29 April 2011

Book Review: Shadow Path by P.L. Blair

Book Title: Shadow Path
Author: P.L. Blair
Genre: Fantasy - Adventure - Mystery
Publisher: Studio See Publishing

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Kat Morales and her Elf partner, Tevis, are police detectives in Corpus Christi, Texas, assigned to solve the mystery of the dead ogre found stabbed with an enchanted sword. The world isn't the same since the portals opened between our world and the "Otherside" few years back. Seeing an elf with his pointy ears is a normal thing, maybe not accepted by all, but normal nonetheless. However, crimes now (sometimes) involve magic and a good portion of--what was called before the portals opened--the supernatural.Although "Shadow Path" is book one in the fantasy adventure Portals Series by P.L. Blair, it is the third book I read in the series. Luckily, each book was written to stand alone, with enough hints to drive you back to read the other books but without missing the story you're reading at the time.
Shadow Path has some enlightening moments when mythology met P.L. Blair's imagination half way. An intriguing read, indeed. It was quite entertaining to research Greek mythology to find out where Blair's creativity sparked and changed things or even added to them. Reading how Arvandus and Gairth met Kat and Tevis was like meeting old friends after a long time; I had goosebumps all over my arms. I smiled.
Dragons, elves, pixies, and many other creatures I haven't heard of make an appearance in this book. If you are a teen or older, interested in fantasy and its fantastical creatures, myths, and whodunit mysteries, then Shadow Path is for you.

21 April 2011

Guest Blog - It’s the genre that makes the monster

Author Marc Vun Kannon takes over Vivid Sentiments with his guest blog: It’s the genre that makes the monster.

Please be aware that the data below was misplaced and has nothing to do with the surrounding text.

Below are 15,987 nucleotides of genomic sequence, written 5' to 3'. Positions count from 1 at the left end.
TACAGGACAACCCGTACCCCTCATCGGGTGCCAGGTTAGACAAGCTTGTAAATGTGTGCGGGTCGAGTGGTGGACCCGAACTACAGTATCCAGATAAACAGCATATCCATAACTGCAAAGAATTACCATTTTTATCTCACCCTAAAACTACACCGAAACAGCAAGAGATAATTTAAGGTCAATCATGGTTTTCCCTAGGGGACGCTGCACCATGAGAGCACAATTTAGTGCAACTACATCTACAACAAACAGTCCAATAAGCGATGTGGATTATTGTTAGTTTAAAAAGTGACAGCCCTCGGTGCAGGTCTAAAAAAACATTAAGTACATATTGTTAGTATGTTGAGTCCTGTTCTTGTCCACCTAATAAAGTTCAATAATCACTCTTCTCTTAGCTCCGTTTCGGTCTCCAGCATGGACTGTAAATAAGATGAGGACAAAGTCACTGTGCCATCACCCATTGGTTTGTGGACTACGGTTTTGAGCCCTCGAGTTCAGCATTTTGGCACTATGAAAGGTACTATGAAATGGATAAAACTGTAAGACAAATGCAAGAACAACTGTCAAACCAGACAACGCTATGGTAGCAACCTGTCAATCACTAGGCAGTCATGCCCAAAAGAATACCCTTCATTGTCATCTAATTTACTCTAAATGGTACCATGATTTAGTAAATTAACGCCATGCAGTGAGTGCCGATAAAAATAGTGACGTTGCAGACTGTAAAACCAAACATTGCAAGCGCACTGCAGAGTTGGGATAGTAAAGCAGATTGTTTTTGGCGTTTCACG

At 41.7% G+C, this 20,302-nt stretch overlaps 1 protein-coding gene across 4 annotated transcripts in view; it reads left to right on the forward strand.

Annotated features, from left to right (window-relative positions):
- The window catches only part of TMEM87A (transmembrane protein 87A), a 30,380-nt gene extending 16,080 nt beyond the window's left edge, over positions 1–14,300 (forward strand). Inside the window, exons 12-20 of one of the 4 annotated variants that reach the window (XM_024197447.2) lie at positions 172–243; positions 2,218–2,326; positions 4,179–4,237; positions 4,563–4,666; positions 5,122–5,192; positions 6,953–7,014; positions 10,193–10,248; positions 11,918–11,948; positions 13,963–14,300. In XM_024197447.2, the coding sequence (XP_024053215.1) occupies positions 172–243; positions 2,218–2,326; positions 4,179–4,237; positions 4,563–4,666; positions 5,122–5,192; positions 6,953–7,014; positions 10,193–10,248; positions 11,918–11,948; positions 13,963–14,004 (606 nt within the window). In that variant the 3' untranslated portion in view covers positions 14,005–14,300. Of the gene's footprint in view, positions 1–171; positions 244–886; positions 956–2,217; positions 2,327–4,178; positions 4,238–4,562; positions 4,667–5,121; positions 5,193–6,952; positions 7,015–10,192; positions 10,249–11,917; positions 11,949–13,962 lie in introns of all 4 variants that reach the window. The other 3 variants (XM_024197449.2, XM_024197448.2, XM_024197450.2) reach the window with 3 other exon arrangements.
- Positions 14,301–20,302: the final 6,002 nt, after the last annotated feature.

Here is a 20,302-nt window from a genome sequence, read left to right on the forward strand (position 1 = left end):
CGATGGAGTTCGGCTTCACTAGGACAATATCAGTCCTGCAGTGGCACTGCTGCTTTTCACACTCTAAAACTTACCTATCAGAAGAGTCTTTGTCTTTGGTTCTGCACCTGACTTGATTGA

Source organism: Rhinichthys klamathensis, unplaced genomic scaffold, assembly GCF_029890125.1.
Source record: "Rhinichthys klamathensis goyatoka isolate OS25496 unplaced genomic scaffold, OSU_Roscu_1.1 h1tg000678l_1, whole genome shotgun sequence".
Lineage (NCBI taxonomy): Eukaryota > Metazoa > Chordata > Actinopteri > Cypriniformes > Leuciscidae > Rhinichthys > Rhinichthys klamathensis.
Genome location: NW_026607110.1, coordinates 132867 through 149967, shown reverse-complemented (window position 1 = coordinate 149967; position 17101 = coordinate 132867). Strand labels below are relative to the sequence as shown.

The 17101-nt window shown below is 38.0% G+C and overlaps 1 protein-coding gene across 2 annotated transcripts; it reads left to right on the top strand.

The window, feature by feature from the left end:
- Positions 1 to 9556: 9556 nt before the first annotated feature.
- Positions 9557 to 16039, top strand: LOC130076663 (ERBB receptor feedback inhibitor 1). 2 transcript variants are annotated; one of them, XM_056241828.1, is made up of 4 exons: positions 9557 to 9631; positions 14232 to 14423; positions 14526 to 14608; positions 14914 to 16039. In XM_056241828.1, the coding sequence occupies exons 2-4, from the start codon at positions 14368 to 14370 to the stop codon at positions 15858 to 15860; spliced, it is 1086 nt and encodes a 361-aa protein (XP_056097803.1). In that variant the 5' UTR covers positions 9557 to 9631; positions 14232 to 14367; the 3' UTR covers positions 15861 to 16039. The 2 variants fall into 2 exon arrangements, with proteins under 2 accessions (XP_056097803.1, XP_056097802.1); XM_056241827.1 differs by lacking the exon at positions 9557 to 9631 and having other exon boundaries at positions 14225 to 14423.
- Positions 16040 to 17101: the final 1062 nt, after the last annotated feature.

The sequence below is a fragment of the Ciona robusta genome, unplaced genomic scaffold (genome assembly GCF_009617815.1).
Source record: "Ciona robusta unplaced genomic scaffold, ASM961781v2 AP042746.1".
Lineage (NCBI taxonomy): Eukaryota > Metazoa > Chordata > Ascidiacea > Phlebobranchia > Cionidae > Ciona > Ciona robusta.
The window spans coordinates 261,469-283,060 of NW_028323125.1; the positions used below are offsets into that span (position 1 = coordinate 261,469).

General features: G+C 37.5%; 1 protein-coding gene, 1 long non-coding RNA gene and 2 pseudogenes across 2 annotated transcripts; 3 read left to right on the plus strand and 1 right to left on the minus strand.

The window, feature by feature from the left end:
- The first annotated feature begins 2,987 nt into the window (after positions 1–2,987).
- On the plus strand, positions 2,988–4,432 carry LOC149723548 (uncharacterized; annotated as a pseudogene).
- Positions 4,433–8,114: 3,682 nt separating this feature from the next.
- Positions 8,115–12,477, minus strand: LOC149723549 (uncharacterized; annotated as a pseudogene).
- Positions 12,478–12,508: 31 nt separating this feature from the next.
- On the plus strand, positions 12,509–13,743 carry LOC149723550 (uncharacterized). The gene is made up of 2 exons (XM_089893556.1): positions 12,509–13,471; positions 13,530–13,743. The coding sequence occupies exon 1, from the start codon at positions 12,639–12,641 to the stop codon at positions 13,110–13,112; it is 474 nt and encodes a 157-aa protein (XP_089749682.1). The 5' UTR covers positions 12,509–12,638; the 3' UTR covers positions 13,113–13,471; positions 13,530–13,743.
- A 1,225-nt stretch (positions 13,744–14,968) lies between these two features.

Over to you, Marc!

My latest novel, St. Martin’s Moon, is a werewolf adventure set on a lunar colony.
When I got the idea for St. Martin’s Moon I originally envisioned it as a horror/mystery novel, and started writing it as such. I was two chapters in before I realized something frightening: I could not write horror. Or mystery. The essence of horror is setting and tone, both of which are usually rendered with description, and I hate description. In my first book I discovered that I didn’t want to write it any more than I wanted to read it, so I didn’t. I created a style of writing which presents the setting as seen through some character’s eyes, a dynamic style better suited for Fantasy and SF than horror.
I continued writing St. Martin’s Moon as a paranormal instead, and a futuristic paranormal at that. It’s remarkable what changes can come over a creature when you shift genres on it.
I’ve never been a big fan of the transformation of the classic monsters—vampires, werewolves, zombies—into some sort of heroic paranormal characters. I see it as some sort of cheat, creating a creature that looks like a vampire superficially and calling it a vampire just to cash in on the name. Or perhaps taking a fairly standard vampire idea and changing it just a little, bending it to fill the needs of the story and not the other way around. It’s easier to respect a story that doesn’t have to play fast and loose with the rules, whether it’s horror, SF, or what have you. (And yes, I’m aware that genres don’t have ‘rules’ as such, but giving him some special ability/weakness just so he can use it to save/lose the day at the end is bad practice, in my book.) So why would I do it myself?